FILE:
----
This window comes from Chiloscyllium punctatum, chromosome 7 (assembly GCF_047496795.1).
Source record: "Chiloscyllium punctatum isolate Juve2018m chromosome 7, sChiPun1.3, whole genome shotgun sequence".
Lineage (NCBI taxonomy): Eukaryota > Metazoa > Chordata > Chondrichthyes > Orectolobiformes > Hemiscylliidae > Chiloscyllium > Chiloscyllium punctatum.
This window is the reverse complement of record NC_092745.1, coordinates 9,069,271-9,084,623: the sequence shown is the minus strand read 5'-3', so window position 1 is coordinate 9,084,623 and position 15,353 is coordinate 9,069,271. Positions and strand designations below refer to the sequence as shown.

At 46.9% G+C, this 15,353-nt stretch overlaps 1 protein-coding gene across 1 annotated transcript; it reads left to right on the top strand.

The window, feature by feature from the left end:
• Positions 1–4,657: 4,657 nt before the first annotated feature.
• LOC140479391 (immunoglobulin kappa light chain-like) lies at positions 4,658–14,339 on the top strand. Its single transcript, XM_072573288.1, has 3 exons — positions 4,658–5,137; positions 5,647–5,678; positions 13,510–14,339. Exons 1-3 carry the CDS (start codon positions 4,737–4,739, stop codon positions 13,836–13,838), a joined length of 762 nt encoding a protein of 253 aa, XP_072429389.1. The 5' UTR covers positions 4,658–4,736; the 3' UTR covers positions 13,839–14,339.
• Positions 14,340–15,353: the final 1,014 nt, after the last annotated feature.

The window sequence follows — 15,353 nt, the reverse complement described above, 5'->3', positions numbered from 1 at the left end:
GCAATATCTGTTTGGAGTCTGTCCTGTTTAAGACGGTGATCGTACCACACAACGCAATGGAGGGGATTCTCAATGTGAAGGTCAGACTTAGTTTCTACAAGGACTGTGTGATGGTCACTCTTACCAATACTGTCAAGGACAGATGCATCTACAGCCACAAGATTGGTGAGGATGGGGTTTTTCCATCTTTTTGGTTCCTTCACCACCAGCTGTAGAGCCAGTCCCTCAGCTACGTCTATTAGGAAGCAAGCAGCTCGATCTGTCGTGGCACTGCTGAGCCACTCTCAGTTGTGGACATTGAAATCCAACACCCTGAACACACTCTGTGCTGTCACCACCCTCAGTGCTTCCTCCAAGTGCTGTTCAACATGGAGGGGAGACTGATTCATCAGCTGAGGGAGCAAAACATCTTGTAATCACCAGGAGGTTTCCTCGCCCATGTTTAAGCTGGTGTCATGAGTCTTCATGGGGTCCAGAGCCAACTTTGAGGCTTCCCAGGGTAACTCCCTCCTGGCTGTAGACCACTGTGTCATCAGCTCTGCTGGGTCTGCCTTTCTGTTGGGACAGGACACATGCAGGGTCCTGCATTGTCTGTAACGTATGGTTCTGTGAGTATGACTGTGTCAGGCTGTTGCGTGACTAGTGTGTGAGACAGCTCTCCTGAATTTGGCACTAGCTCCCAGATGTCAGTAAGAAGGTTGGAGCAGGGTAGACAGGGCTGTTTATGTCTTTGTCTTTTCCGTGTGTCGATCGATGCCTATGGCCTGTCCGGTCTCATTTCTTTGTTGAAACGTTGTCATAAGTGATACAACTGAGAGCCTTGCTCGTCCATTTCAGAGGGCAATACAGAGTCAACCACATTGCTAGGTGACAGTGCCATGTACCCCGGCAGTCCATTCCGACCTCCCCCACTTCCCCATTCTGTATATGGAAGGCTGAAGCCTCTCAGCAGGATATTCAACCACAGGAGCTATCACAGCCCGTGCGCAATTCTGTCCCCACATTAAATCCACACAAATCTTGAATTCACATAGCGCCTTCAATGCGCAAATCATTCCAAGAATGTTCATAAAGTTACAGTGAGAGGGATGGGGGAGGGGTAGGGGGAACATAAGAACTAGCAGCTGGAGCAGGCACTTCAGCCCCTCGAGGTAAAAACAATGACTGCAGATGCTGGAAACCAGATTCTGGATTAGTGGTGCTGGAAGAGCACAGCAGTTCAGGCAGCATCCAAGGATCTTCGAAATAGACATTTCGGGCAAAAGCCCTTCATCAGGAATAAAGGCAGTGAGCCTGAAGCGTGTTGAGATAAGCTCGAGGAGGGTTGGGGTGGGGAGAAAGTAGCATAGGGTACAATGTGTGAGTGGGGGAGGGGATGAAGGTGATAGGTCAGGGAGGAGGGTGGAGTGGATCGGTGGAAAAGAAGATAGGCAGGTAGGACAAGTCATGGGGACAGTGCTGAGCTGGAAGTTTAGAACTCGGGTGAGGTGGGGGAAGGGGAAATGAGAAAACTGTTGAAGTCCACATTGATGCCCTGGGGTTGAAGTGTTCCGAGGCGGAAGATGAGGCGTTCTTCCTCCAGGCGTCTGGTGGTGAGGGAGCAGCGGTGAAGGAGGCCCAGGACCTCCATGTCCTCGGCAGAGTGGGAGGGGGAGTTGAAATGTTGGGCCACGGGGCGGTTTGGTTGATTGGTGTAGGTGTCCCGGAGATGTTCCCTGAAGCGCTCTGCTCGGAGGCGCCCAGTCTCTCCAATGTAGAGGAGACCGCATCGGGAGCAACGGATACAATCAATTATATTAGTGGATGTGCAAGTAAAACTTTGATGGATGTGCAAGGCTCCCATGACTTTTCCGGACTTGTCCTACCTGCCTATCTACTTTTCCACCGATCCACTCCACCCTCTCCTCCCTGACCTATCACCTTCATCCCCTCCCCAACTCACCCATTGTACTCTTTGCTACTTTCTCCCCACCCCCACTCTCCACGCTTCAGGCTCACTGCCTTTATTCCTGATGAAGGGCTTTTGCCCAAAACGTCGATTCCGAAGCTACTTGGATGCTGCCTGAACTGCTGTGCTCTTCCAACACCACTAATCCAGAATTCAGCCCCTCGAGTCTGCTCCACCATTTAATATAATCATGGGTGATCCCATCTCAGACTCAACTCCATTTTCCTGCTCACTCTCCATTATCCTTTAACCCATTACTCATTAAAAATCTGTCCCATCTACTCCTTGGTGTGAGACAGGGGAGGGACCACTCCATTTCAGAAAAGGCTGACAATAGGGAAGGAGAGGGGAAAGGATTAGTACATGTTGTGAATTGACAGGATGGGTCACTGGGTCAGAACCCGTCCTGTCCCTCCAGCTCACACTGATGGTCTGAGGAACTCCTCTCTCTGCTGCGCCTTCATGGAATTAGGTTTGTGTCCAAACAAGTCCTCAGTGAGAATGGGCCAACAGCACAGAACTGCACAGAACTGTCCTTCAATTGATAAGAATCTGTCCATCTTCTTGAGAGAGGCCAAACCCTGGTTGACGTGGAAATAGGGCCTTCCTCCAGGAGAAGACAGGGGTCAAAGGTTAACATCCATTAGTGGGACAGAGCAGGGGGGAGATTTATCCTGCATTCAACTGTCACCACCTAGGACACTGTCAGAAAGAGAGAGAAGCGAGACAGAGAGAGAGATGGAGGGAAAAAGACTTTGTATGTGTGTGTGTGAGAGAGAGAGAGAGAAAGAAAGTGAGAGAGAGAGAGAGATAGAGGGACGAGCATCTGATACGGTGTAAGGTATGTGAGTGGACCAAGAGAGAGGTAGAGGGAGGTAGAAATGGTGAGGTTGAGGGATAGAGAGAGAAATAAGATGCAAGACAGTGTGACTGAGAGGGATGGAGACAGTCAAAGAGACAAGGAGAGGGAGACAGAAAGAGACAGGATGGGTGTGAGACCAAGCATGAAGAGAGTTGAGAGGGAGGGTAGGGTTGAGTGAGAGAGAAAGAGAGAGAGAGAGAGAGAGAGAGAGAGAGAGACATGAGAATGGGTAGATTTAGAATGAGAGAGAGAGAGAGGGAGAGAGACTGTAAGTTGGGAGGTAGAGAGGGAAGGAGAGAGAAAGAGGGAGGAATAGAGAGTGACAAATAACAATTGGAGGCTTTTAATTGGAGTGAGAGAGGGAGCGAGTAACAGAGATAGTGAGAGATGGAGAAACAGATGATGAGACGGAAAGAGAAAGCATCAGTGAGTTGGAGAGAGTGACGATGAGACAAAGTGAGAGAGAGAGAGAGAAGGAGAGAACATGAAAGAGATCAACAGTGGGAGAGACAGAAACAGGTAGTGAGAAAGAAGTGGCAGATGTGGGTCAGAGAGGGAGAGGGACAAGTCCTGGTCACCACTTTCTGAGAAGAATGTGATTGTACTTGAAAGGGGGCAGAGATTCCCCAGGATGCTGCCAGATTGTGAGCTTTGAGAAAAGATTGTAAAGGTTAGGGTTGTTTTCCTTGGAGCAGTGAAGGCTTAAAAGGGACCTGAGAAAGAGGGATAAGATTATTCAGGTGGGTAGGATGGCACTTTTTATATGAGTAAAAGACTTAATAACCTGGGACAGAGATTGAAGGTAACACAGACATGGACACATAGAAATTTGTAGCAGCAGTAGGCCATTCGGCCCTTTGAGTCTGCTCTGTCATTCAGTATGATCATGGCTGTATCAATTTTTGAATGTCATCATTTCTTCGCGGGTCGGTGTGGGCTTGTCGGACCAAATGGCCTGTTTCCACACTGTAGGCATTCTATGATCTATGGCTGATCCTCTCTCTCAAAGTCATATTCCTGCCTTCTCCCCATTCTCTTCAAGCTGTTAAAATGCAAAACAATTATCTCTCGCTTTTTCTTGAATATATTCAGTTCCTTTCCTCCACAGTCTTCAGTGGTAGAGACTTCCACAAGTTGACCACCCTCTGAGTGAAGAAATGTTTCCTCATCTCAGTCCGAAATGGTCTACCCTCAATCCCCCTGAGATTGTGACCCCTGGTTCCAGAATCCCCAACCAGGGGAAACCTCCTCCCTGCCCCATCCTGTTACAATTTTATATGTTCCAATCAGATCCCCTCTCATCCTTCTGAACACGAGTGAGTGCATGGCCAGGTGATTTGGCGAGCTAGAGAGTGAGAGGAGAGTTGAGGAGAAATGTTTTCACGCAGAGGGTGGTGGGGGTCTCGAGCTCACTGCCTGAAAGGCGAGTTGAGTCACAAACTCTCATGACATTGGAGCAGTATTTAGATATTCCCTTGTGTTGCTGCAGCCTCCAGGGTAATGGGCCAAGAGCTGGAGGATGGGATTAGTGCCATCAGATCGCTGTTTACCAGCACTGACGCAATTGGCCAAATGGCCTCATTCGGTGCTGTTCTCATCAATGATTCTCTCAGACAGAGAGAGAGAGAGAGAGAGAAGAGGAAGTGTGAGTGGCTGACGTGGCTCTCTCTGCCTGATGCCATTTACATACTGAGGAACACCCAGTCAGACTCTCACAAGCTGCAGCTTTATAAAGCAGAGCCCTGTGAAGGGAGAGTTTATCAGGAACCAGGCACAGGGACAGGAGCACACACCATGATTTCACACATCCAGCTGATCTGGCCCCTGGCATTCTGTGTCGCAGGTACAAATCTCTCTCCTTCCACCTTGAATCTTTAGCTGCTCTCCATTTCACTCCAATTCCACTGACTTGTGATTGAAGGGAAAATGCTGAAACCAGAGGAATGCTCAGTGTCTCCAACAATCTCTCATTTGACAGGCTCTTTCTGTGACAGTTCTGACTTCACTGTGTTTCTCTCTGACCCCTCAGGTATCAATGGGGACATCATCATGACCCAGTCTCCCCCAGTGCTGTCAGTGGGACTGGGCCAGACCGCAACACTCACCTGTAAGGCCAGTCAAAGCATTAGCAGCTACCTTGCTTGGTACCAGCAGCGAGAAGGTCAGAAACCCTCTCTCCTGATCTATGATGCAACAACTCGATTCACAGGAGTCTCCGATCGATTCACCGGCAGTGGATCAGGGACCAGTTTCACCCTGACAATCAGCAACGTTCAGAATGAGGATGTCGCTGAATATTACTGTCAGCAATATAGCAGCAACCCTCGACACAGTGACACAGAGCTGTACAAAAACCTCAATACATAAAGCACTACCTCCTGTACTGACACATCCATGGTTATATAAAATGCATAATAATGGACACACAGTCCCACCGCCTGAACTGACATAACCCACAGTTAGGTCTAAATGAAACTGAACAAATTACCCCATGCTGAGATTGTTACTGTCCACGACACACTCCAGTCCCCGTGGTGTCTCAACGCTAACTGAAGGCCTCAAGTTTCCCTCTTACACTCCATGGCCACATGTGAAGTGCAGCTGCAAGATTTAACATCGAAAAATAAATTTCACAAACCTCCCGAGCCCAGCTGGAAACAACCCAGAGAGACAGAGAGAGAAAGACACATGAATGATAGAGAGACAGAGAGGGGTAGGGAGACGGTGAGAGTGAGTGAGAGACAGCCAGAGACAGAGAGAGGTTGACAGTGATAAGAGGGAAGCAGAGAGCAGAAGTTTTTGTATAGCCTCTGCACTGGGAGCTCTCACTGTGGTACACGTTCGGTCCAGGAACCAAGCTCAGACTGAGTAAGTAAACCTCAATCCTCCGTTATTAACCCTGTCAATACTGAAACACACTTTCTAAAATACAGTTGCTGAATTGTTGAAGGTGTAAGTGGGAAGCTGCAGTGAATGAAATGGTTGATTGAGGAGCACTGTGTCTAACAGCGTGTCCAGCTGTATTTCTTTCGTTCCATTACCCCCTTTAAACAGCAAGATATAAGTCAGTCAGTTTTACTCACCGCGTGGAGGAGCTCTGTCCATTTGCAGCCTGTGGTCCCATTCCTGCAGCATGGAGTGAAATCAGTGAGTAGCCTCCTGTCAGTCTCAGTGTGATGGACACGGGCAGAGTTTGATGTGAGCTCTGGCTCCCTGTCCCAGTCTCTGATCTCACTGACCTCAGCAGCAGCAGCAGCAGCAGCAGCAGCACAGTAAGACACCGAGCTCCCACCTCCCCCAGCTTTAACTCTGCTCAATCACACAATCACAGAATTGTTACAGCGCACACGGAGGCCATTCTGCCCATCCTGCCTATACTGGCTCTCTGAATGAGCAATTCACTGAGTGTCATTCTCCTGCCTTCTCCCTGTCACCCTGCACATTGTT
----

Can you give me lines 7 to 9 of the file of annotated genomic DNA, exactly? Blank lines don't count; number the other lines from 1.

• Positions 1–4,657: 4,657 nt before the first annotated feature.
• LOC140479391 (immunoglobulin kappa light chain-like) lies at positions 4,658–14,339 on the top strand. Its single transcript, XM_072573288.1, has 3 exons — positions 4,658–5,137; positions 5,647–5,678; positions 13,510–14,339. Exons 1-3 carry the CDS (start codon positions 4,737–4,739, stop codon positions 13,836–13,838), a joined length of 762 nt encoding a protein of 253 aa, XP_072429389.1. The 5' UTR covers positions 4,658–4,736; the 3' UTR covers positions 13,839–14,339.
• Positions 14,340–15,353: the final 1,014 nt, after the last annotated feature.